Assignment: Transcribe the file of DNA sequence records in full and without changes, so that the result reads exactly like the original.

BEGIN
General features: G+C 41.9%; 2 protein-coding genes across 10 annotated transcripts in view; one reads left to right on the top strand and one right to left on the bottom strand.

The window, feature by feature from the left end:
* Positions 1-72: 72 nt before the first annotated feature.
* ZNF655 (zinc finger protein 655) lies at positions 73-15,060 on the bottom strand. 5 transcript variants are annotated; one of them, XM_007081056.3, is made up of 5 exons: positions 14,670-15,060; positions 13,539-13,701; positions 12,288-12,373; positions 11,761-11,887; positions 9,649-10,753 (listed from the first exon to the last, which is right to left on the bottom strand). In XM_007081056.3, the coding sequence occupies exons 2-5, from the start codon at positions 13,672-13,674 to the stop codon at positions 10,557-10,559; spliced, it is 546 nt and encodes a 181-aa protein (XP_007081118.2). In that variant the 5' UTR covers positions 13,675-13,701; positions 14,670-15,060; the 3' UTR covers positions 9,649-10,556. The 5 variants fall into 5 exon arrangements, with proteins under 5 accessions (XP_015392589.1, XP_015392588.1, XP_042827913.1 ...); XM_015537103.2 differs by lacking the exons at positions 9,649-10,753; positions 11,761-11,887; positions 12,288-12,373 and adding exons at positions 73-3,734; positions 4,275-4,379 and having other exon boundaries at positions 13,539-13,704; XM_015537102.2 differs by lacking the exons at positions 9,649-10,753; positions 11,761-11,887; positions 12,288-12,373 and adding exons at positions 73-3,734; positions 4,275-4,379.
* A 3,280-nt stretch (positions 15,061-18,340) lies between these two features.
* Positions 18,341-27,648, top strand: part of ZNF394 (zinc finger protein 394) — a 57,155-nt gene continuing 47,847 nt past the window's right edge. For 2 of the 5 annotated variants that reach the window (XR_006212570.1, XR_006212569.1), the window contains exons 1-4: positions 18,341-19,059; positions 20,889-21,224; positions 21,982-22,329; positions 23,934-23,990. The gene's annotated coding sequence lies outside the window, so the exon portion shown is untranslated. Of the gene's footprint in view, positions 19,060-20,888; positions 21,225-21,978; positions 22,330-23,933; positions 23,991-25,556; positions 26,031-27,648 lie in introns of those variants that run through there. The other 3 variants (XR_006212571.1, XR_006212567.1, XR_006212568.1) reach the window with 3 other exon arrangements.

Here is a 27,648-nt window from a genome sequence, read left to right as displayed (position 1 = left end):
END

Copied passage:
General features: G+C 41.9%; 2 protein-coding genes across 10 annotated transcripts in view; one reads left to right on the top strand and one right to left on the bottom strand.

The window, feature by feature from the left end:
* Positions 1-72: 72 nt before the first annotated feature.
* ZNF655 (zinc finger protein 655) lies at positions 73-15,060 on the bottom strand. 5 transcript variants are annotated; one of them, XM_007081056.3, is made up of 5 exons: positions 14,670-15,060; positions 13,539-13,701; positions 12,288-12,373; positions 11,761-11,887; positions 9,649-10,753 (listed from the first exon to the last, which is right to left on the bottom strand). In XM_007081056.3, the coding sequence occupies exons 2-5, from the start codon at positions 13,672-13,674 to the stop codon at positions 10,557-10,559; spliced, it is 546 nt and encodes a 181-aa protein (XP_007081118.2). In that variant the 5' UTR covers positions 13,675-13,701; positions 14,670-15,060; the 3' UTR covers positions 9,649-10,556. The 5 variants fall into 5 exon arrangements, with proteins under 5 accessions (XP_015392589.1, XP_015392588.1, XP_042827913.1 ...); XM_015537103.2 differs by lacking the exons at positions 9,649-10,753; positions 11,761-11,887; positions 12,288-12,373 and adding exons at positions 73-3,734; positions 4,275-4,379 and having other exon boundaries at positions 13,539-13,704; XM_015537102.2 differs by lacking the exons at positions 9,649-10,753; positions 11,761-11,887; positions 12,288-12,373 and adding exons at positions 73-3,734; positions 4,275-4,379.
* A 3,280-nt stretch (positions 15,061-18,340) lies between these two features.
* Positions 18,341-27,648, top strand: part of ZNF394 (zinc finger protein 394) — a 57,155-nt gene continuing 47,847 nt past the window's right edge. For 2 of the 5 annotated variants that reach the window (XR_006212570.1, XR_006212569.1), the window contains exons 1-4: positions 18,341-19,059; positions 20,889-21,224; positions 21,982-22,329; positions 23,934-23,990. The gene's annotated coding sequence lies outside the window, so the exon portion shown is untranslated. Of the gene's footprint in view, positions 19,060-20,888; positions 21,225-21,978; positions 22,330-23,933; positions 23,991-25,556; positions 26,031-27,648 lie in introns of those variants that run through there. The other 3 variants (XR_006212571.1, XR_006212567.1, XR_006212568.1) reach the window with 3 other exon arrangements.

Here is a 27,648-nt window from a genome sequence, read left to right as displayed (position 1 = left end):